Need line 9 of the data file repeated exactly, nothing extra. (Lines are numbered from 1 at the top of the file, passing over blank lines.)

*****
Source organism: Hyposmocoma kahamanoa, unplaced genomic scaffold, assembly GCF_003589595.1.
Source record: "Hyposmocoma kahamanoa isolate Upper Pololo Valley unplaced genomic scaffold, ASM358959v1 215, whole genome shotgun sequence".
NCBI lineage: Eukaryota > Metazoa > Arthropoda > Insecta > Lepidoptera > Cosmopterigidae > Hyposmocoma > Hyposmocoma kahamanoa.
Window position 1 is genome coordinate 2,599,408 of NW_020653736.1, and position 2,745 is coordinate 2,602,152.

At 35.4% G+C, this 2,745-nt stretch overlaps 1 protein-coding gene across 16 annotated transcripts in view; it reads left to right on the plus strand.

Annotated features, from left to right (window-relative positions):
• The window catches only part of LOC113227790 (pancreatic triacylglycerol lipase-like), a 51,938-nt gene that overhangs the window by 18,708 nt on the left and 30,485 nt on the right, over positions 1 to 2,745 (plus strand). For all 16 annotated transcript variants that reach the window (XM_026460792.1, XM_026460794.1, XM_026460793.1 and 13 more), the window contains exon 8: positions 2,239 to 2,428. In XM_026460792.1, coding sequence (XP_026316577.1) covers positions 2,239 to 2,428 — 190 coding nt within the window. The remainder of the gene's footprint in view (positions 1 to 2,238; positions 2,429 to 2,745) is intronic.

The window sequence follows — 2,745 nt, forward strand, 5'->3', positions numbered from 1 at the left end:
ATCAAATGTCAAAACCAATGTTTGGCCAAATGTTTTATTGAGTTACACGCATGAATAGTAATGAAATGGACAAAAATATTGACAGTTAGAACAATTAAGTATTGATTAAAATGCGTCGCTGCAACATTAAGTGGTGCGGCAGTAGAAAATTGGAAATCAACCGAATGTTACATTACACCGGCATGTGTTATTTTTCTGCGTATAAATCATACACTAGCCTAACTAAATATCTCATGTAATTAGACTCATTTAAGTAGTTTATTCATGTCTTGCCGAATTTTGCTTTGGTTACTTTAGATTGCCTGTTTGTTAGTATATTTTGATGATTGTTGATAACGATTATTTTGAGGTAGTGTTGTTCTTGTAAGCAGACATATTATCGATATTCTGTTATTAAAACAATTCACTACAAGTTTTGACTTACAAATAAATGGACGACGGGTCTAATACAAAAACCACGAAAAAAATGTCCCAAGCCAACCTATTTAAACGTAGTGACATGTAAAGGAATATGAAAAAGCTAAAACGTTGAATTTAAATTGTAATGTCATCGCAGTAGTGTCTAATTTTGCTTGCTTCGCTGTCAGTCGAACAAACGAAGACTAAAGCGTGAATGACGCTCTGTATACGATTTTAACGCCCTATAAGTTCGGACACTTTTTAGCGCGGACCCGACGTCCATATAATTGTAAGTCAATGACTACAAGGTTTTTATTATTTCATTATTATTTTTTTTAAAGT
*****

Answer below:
ATCAAATGTCAAAACCAATGTTTGGCCAAATGTTTTATTGAGTTACACGCATGAATAGTAATGAAATGGACAAAAATATTGACAGTTAGAACAATTAAGTATTGATTAAAATGCGTCGCTGCAACATTAAGTGGTGCGGCAGTAGAAAATTGGAAATCAACCGAATGTTACATTACACCGGCATGTGTTATTTTTCTGCGTATAAATCATACACTAGCCTAACTAAATATCTCATGTAATTAGACTCATTTAAGTAGTTTATTCATGTCTTGCCGAATTTTGCTTTGGTTACTTTAGATTGCCTGTTTGTTAGTATATTTTGATGATTGTTGATAACGATTATTTTGAGGTAGTGTTGTTCTTGTAAGCAGACATATTATCGATATTCTGTTATTAAAACAATTCACTACAAGTTTTGACTTACAAATAAATGGACGACGGGTCTAATACAAAAACCACGAAAAAAATGTCCCAAGCCAACCTATTTAAACGTAGTGACATGTAAAGGAATATGAAAAAGCTAAAACGTTGAATTTAAATTGTAATGTCATCGCAGTAGTGTCTAATTTTGCTTGCTTCGCTGTCAGTCGAACAAACGAAGACTAAAGCGTGAATGACGCTCTGTATACGATTTTAACGCCCTATAAGTTCGGACACTTTTTAGCGCGGACCCGACGTCCATATAATTGTAAGTCAATGACTACAAGGTTTTTATTATTTCATTATTATTTTTTTTAAAGT